Of course, while all of this is highly individualized, it grows especially well in a church that has removed the exclusive claims and clear truths of the Gospel. In churches that are more interested in growth than in truth, where preachers are playing the role of “life coach,” and confessions of faith have been replaced by “Your Best Life Now,” this spiritual smorgasbord is the usual fare.
When a church has come under the influence of false teaching, there is often a false teacher. In Revelation 2, the church in Thyatira has come under the influence of “Jezebel,” who is misleading some in the congregation back into pagan spiritualities. The Corinthian church had come under the influence of paganized women prophets and false apostles. Was there a dominant false teacher in Colossae? There is no evidence of such a person in the letter.
The Colossian church wasn’t begun by Paul, but by his associate Epaphras. We don’t know anything about the beginnings of the Colossian church, except from Paul’s own words:
Colossians 1:3-7 3 We always thank God, the Father of our Lord Jesus Christ, when we pray for you, 4 since we heard of your faith in Christ Jesus and of the love that you have for all the saints, 5 because of the hope laid up for you in heaven. Of this you have heard before in the word of the truth, the gospel, 6 which has come to you, as indeed in the whole world it is bearing fruit and growing- as it also does among you, since the day you heard it and understood the grace of God in truth, 7 just as you learned it from Epaphras our beloved fellow servant.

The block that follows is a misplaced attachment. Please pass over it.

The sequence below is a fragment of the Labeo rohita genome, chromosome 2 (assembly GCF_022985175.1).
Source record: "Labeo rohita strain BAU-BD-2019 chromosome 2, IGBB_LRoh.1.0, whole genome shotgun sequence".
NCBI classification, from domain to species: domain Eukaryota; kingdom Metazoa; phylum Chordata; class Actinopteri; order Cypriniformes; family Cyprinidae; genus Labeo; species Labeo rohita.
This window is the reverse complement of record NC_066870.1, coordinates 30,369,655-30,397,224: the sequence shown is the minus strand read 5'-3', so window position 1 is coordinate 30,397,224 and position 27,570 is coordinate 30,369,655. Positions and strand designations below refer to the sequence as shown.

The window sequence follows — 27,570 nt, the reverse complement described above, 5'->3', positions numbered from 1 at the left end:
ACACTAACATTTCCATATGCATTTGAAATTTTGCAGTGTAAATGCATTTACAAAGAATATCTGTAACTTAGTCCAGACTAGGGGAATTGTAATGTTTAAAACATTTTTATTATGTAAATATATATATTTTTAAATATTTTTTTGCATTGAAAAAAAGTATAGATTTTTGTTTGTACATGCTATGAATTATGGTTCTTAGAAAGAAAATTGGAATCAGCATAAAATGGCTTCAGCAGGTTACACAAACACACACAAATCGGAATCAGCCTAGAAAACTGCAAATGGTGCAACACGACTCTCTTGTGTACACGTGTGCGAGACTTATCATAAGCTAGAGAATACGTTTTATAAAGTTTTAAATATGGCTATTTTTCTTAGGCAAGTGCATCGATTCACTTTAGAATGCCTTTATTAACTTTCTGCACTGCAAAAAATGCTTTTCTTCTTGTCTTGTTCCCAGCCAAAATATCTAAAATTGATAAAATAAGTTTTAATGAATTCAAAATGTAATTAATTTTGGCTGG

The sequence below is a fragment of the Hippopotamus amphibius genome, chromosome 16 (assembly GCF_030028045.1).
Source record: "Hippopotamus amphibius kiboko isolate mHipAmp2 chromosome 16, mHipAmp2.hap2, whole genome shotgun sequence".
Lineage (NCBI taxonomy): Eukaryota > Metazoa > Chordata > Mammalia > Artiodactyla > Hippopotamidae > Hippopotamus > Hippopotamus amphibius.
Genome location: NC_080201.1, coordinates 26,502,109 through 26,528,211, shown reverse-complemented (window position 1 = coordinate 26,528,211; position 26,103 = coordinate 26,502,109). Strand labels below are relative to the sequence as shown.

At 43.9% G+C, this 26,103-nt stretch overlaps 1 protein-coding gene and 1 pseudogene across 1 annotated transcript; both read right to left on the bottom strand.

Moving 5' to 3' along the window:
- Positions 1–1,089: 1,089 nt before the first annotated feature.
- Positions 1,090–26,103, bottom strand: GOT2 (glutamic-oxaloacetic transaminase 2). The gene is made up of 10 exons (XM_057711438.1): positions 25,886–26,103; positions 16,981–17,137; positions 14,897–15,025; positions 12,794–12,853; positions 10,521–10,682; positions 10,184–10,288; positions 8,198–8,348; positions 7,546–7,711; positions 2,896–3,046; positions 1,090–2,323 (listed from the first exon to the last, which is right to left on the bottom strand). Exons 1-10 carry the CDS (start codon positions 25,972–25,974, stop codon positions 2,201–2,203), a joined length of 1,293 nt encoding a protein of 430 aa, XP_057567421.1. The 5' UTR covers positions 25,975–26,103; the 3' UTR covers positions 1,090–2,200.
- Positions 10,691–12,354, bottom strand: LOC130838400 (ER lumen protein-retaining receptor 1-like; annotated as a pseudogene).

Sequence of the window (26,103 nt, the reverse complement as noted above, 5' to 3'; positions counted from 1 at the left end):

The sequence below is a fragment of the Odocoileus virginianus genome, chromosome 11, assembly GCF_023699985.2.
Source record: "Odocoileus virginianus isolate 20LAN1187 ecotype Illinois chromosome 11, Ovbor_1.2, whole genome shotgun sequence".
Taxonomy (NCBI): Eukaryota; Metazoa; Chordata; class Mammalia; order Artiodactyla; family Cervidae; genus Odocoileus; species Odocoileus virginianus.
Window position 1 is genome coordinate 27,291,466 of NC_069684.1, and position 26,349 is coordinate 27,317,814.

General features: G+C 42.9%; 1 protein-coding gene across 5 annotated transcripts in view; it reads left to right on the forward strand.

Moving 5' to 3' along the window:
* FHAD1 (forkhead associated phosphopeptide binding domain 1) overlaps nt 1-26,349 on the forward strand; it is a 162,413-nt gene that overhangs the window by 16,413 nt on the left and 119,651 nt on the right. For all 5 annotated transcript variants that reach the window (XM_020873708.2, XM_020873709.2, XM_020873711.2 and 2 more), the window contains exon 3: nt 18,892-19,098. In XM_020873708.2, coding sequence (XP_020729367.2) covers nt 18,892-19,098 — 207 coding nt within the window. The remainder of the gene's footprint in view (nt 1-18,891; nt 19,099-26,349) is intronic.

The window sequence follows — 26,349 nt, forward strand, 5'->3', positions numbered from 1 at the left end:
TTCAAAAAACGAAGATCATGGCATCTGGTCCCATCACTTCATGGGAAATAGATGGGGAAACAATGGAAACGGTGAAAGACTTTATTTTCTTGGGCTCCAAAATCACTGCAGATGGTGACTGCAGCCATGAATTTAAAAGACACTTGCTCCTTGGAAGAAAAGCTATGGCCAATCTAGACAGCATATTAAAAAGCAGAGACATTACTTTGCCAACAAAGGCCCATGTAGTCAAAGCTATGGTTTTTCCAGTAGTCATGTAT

It’s rather sobering to think that a group of Christians could have such a commendable start, and then fall to the point that their church reads like a description of a new age carnival.
Those of us who live in this aggressive, secular culture need to remember something: People are spiritually hungry, and evangelism alone won’t necessarily bring a permanent resolution to that hunger. People are looking for authentic life in the Spirit. They aren’t just looking for affirmations to believe or doctrines to memorize or Bible verses to collect. They are looking for a kind of life that deeply drinks from the wells of genuineness and authenticity.
Many of our versions of Christianity don’t even attempt that experience. We’re shallow. We’ve offered a different message, but not a different life. If there is anything that becomes clear in the Colossian letter, it’s that Paul’s response to the Colossian mess is not just doctrinal–and it will include much valuable doctrine as we will see–but it is a matter of the individual and corporate life in Christ that the Christian community pursues in different contexts.
Look at just one part of Paul’s words in the second half of the epistle. While the “spiritual stew” problem is in chapter two, there is no doubt that Paul’s ministry response is to build a community of believers that seek the Christ-life corporately and passionately.
Colossians 3:12 Put on then, as God’s chosen ones, holy and beloved, compassion, kindness, humility, meekness, and patience, 13 bearing with one another and, if one has a complaint against another, forgiving each other; as the Lord has forgiven you, so you also must forgive. 14 And above all these put on love, which binds everything together in perfect harmony. 15 And let the peace of Christ rule in your hearts, to which indeed you were called in one body. And be thankful. 16 Let the word of Christ dwell in you richly, teaching and admonishing one another in all wisdom, singing psalms and hymns and spiritual songs, with thankfulness in your hearts to God. 17 And whatever you do, in word or deed, do everything in the name of the Lord Jesus, giving thanks to God the Father through him.
Relationships. Worship. The Body of Christ. A spiritual life that treats one another as members of Christ.